Quick Cucumber Dill Pickles
Safety and Health Wise, Above All Else.
The gardens are starting to provide their bounty here in the Midwest. Cukes and zucchini are in abundance. I've made two batches of Zucchini Bread, and just did two pints of dill pickles three day ago.
The pickles have been a hit. Most might call them Refrigerator Pickles because I just boil the brine, add to the jars and keep refrigerated until they are gone.
These were ready to be enjoyed in two or three days.
They will keep three months in the fridge if they are not gobbled up and they last that long.
It is difficult to come up with a brine and flavoring that challenges and compares to that of many store bought pickles. I have made a number of attempts and many without too much success.
This batch was a success and the starting point of yet better things to come.
Add your own touch, and document your ingredients. if you come up with a winner, you want to be able to duplicate it.
These spears would be the perfect compliment to your next Bloody Mary.
The recipe is an original with a little research into the use of Alum.
Featured Pinch Tips Video
- 3 to 4
- cucumbers cut into spears
- 2 c
- 1 c
- white vinegar
- 1 Tbsp
- garlic powder
- 1 Tbsp
- onion powder
- 2 tsp
- dill seed or sprig or two of dill if fresh
- 3 Tbsp
- salt (i used pickling salt but regular salt will work)
- 1/4 tsp
- alum found in spice section of store (optional, and note caution),
- see recipe comments on the use of pickle crisp in lieu of the alum. a suggestion provided by shirley makekau, which i am indebted.
FOR TWO PINTS
1Wash and cut un-peeled cucumbers into dill spears. (I used a cucumber length that would just fit the pint jars.) Pack spears in the two pint jars fairly tight.
2Note: If using Alum soak spears in three cups cold water to which 1/4 teaspoon of alum has been added for 30 to 60 minutes. Drain and rinse well before adding brine. Do not add more Alum. (See the comments section to see Shirley Makekau's better suggestion regarding the "Pickle Crisp" product in lieu of Alum).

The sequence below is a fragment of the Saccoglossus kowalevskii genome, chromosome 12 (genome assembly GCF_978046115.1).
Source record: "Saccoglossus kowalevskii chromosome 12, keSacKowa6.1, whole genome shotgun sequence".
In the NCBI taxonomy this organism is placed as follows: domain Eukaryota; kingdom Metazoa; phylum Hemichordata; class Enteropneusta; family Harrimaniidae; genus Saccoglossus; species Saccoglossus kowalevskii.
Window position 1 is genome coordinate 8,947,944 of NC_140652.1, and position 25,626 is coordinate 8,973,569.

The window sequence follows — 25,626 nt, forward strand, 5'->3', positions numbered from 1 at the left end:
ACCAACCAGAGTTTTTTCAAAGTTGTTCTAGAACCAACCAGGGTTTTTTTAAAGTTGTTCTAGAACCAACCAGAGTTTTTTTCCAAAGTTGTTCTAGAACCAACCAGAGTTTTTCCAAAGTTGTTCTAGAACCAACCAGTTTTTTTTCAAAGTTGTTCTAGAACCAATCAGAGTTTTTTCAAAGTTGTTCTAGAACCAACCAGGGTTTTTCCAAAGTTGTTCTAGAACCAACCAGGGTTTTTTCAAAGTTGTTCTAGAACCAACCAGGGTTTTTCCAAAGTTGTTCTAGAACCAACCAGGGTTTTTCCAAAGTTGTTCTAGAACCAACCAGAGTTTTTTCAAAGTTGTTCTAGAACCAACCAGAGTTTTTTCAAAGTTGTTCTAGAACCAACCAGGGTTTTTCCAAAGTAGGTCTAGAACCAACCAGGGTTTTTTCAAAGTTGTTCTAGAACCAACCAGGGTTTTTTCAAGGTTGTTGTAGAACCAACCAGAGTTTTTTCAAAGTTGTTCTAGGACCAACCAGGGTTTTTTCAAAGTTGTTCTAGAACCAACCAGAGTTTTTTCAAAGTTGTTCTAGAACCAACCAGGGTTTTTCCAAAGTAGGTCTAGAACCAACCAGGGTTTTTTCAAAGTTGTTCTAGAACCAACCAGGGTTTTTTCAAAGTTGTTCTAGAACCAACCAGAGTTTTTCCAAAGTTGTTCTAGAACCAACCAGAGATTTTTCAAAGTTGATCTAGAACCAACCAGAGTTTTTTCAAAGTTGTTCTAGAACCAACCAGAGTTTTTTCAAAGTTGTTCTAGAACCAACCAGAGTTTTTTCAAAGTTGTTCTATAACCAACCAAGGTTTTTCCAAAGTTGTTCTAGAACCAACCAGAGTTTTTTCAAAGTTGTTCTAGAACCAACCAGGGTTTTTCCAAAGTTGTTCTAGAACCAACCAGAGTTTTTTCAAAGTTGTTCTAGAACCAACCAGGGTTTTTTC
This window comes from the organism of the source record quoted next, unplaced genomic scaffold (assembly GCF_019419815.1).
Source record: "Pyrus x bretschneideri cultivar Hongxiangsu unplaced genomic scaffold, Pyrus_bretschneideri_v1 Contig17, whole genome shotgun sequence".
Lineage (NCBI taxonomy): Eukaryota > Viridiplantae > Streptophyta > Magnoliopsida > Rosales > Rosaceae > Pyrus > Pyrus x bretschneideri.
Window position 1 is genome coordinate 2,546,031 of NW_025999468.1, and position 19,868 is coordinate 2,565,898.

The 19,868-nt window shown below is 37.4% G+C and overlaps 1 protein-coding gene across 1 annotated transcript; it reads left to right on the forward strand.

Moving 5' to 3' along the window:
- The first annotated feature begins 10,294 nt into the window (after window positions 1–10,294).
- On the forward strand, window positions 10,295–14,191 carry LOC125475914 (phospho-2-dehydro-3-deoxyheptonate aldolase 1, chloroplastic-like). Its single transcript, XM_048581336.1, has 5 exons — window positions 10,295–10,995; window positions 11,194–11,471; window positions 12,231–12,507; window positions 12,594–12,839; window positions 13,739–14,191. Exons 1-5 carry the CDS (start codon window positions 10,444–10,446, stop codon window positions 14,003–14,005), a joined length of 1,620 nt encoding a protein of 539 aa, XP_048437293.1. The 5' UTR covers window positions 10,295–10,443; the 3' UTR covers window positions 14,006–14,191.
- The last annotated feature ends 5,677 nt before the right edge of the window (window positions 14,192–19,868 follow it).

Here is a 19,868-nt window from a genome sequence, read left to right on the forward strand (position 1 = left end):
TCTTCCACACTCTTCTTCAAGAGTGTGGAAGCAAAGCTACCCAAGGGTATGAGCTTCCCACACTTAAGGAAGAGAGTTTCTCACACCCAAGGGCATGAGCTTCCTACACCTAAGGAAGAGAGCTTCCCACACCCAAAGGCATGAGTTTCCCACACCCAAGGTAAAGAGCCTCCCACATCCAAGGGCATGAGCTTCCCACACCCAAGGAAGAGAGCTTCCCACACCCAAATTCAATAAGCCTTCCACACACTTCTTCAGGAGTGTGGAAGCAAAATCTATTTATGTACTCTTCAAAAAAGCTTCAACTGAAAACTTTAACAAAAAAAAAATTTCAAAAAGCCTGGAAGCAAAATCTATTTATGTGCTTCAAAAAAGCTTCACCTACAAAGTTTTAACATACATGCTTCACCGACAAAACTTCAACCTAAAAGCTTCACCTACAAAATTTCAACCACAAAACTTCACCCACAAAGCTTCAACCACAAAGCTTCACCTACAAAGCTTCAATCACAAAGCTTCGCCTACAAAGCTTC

3In a medium sized microwave safe bowl add all other ingredients except the Alum. Nuke on high 8 to 10 minutes to a low boil.
4Pour liquid into spear packed jars and seal and give a quick shake to distribute.
5When jars have cooled considerably place in fridge. I normally place jars on a paper towel and invert and turn jars upside down every 4 hours or so for the first day, to distribute contents.
6Pickle should be pleasant to eat in two days, and improve with age. Should keep safely in fridge for 2 to 3 months, if you can keep out of the jars.
7Need more, just increase the quantities in two pint stages.
8I googled "Alum" to check it's makeup and safety. It is, a cousin to aluminum and should be used sparingly and modestly. It has been used in the making of pickles for many years to provide the crispiness and snap of many pickles. It is, found in the spice section of the store. I provide this caution only to warn of a possible over usage. Additional note added 6/7/12: Pickling Lime could also be used. And requires rinsing. I have experimented with pickling lime. There is also a "Pickling Crisp" product on the market from Ball the canning jar company, which I have not tried.
Other sources say soaking the spears in ice water at the start will also provide some crispness. though I don't think it will equal the use of a small amount of Alum. The Alum provided a definite crispness and slightly tough texture to the pickle rind, things I find desirable in a pickle.
9Note: You could slice pickles into round chips, or you could leave whole, and prick a few times with a fork or ice pick to absorb the brine. Left whole they will require more refrigerator time to absorb the brine.
10I'm a low salt practitioner, but some things just naturally require salt. If after two or three days the outcome is questionable, add a little more salt. It just might make the Big Difference.